Gen-Z is not a generation of science doubters. Skeptics and investigators, absolutely – but not deniers.
So they overwhelmingly believe that humans are the main driving force behind climate change.
They know that the consumption of fossil fuels, deforestation, and gross consumer and corporate waste are hurting the planet and could soon cause irreversible damage.
But meat consumption is one area where a specific corporate lobby has efficiently kept them in the dark.
The University of Sydney recently released a study showing that only 1/3 of Gen-Z members understand how much impact livestock and meat consumption are contributing to carbon emissions.
When asked about the main contributors to climate change, 85% of Gen-Z respondents stated that “coal, fossil fuels, and other unsustainable forms of energy” contributed the most.
59% said deforestation and biodiversity loss contributed the most, 58% said plastic, trash, and food waste contributed the most, 55% said that consumption and lifestyle practices contributed the most, 54% said transportation contributed the most, 53% said large industry (corporate impact) contributed the most, and 45% said it was global population growth.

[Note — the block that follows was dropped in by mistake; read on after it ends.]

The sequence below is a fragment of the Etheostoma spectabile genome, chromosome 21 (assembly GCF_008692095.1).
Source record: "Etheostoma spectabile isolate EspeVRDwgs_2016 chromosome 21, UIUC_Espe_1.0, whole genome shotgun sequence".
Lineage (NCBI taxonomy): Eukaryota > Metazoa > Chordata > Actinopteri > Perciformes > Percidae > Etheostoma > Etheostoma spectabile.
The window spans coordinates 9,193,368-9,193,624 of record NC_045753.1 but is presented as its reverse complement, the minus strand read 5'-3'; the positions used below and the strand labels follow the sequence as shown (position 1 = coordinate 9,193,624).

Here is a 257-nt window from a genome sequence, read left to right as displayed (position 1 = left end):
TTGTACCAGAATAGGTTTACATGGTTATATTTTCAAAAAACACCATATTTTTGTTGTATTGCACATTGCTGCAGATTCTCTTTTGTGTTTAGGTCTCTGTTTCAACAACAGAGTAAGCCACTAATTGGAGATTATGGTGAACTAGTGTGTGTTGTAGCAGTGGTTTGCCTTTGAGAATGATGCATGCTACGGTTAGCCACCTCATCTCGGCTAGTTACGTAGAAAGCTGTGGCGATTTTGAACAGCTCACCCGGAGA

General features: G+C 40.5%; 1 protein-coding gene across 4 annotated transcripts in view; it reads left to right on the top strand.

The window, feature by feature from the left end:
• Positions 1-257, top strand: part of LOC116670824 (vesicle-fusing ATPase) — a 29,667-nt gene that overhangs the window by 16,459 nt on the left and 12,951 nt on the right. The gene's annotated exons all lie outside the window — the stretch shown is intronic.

However, only 38% believe that livestock and agriculture are the most significant contributors, which include meat consumption and unsustainable animal farming practices.
But of course, the UN has estimated that agricultural deforestation has led to nearly 90% of the world’s deforestation, which would put our drive to increase meat consumption right up there with the top driver of climate change – in a roundabout way.
Is it a mistake that this information isn’t openly linked for Gen-Z to understand? No.
The agricultural lobby is a powerful force in the US. Any time activist groups try to push back; agricultural lobbyists pull out the old “Farmers keep the country alive” trump card.
Lead researcher Dr. Diana Bogueva said of the study, “Young people will be the most impacted by climate change, and already they are paying the price for historical emissions. A steep reduction in emissions will be required to curb climate change, so our future decision-makers must understand which activities contribute most and make informed choices.”
Gen-Z has thus far proven less involved in awareness of food provenance (where their food comes from) than their older peers. Bogueva explains, “There is a clear disconnect at play – while global warming is high on the Gen-Z radar, the nexus between climate change and food is yet to be properly understood by young [people].”
The researchers suggested that a plant-based or flexitarian diet is a good start toward curbing global emissions and added, “Without urgent changes to Generation Z’s food choices, now and in the future, meat consumption and livestock production will continue to drive global emissions, and I don’t think that’s a future people want.”